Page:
Analysis: the recent announcement that Kmart was moving to Papanui raised some questions about safety and traffic volumes, especially at the intersection of Langdons Road and Greers Road. I’m having trouble reconciling advice given to the Waipapa/Papanui-Innes Community Board with what I’ve been reading in the retail development’s Resource Consent. Continue reading “No solution in sight for traffic pressures on Langdons Road?”
Opinion: Years of campaigning for traffic lights at the Harewood/Gardiners/Breens intersection might be about to pay off for Harewood Councillor Aaron Keown. The Christchurch City Council is currently consulting on options to improve safety at the intersection. Will a focus on this one intersection however deliver the best result for residents?
I was interested to read former Mayor Garry Moore’s recent editorial on the Council’s Annual Planning process. Garry sees many projects and issues pitched to Council during the budgeting exercise, but bemoans a lack of big-picture thinking about Council’s overall priorities and trade-offs to balance the budget and constrain rates rises. Likewise, I’m concerned that a single-minded focus on the Harewood/Gardiners/Breens intersection in isolation might not serve the community well.
Commentary: The planned Wheels to Wings cycleway isn’t a priority for the Waimāero/Fendalton-Waimairi-Harewood Community Board. Speaking to Council last week in support of the Board’s Annual Plan submission, Chairman Sam MacDonald asked for this major cycle route to be deferred, “…should that be the community’s preference”.
I’m surprised that a Community Board would frame a proposed cycleway so negatively, while at the same time acknowledging that the community is yet to be consulted on the project. “…the [informal] feedback we get at the moment is that with the pressing needs of the city, that isn’t seen as a priority”. Continue reading “Community Board keen to cut Harewood Road cycleway”
Analysis: Papanui Ward is one of 19 wards & subdivisions that the city of Christchurch is divided into for local government representation. It has a population of around 25,000 people and includes a whole lot more than just the suburb of Papanui. It’s where I make my home, where I work, and where my children attend school. It’s also the area of focus for Think Papanui. So, where exactly is Papanui Ward and how do readers know if they’re part of it? Here’s a brief overview and a visual tour of some parts of the Ward.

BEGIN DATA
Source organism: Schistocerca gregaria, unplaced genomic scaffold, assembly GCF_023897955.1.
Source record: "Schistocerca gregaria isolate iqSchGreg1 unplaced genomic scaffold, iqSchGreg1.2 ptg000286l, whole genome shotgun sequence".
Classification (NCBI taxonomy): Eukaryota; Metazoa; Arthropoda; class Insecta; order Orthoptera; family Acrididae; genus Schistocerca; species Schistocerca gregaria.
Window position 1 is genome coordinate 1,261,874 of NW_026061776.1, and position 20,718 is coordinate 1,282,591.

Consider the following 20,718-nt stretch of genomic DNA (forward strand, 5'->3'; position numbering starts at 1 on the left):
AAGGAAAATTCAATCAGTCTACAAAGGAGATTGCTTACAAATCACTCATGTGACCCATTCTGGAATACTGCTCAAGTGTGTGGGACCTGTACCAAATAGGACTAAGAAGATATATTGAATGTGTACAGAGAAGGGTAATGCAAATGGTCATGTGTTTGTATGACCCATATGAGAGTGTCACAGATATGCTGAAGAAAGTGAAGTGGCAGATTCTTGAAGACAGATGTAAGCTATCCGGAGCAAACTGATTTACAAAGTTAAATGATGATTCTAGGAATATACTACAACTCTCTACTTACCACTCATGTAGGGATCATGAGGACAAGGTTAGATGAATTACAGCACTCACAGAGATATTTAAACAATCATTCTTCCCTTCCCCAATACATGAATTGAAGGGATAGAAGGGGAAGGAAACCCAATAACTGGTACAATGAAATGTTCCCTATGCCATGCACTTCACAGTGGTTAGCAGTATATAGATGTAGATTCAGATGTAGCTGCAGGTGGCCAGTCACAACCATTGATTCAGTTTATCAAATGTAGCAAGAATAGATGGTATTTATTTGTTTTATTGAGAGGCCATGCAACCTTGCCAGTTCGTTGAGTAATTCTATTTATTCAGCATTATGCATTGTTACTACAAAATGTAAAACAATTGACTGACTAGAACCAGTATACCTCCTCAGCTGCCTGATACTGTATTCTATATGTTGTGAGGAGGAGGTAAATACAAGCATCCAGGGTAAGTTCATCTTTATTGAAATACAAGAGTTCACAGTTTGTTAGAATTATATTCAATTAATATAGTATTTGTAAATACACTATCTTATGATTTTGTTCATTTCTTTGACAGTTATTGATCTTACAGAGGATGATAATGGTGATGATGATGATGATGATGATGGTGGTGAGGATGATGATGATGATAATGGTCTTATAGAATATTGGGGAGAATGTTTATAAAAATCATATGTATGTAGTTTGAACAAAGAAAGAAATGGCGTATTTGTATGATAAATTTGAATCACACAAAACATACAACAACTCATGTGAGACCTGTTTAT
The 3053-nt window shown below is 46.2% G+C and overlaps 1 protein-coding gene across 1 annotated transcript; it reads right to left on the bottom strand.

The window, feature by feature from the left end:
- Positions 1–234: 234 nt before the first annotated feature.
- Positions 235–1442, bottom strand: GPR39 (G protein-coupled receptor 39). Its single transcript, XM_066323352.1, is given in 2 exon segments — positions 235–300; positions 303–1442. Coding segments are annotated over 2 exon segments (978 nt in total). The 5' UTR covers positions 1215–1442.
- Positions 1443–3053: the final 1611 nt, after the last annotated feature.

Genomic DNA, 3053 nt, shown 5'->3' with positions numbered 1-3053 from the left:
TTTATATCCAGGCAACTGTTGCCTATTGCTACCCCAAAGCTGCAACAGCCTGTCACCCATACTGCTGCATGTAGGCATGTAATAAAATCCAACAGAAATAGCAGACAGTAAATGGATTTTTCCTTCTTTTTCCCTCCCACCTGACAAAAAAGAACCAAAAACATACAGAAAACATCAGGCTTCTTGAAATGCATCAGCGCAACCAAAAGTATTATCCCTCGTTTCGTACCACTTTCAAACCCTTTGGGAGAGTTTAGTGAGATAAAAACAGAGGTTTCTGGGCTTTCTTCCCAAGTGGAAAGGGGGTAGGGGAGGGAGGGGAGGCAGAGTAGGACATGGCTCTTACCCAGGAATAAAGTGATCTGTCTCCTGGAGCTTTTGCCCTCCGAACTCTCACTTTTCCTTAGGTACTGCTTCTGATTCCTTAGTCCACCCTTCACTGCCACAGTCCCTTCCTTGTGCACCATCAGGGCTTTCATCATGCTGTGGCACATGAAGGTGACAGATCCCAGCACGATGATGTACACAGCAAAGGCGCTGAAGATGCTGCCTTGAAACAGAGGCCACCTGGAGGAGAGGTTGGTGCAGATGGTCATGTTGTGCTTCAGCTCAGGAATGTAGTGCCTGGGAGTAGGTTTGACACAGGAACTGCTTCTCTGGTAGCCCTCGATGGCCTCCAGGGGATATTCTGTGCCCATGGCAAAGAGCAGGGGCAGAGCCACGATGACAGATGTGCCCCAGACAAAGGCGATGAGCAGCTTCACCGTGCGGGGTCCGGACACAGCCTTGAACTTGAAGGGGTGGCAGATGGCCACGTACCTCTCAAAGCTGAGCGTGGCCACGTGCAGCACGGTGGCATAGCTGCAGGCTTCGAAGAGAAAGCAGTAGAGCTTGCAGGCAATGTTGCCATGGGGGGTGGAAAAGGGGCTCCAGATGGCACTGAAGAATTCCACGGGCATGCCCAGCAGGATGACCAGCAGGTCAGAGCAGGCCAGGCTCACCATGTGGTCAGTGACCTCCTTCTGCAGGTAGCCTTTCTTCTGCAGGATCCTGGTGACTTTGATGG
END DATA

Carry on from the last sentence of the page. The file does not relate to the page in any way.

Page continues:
Candidates elected to represent the Papanui Ward will be part of the Waipapa/Papanui-Innes Community Board, so will be making decisions across a much larger population and geographic area than just Papanui (link to 2016 map). The Papanui Councillor will also be part of decisions that affect the whole city, or parts other than Papanui. Continue reading “Exploring Papanui Ward”
Today I’ve announced that I’ll be a Papanui Ward candidate in this year’s local body elections. Thanks Nor’West News for covering this:
The full article also can be found in Continue reading “Nor’West News: “Papanui candidates step up for October elections””
11 March 2019
Simon Britten to stand as a Papanui Ward candidate in the 2019 local body election
Founder and curator of the Think Papanui Simon Britten has today announced that he will be a candidate in the Papanui Ward in the 2019 local body elections.
In 2016 Simon founded the Think Papanui community engagement initiative, and he is still involved on a daily basis. Think Papanui’s aim is to share information on City Council consultations, Community Board agenda items and decisions, local projects in action, and generally what’s happening in the community. “This has helped keep the community informed”, says Simon, “and has also helped me keep in touch with local government and our community”.
Simon values a connected community that cares for all of its members, and is passionate about making a contribution through an elected role in Papanui.
What is a ‘connected community’? Continue reading “Press release: Simon Britten to stand as a Papanui Ward candidate”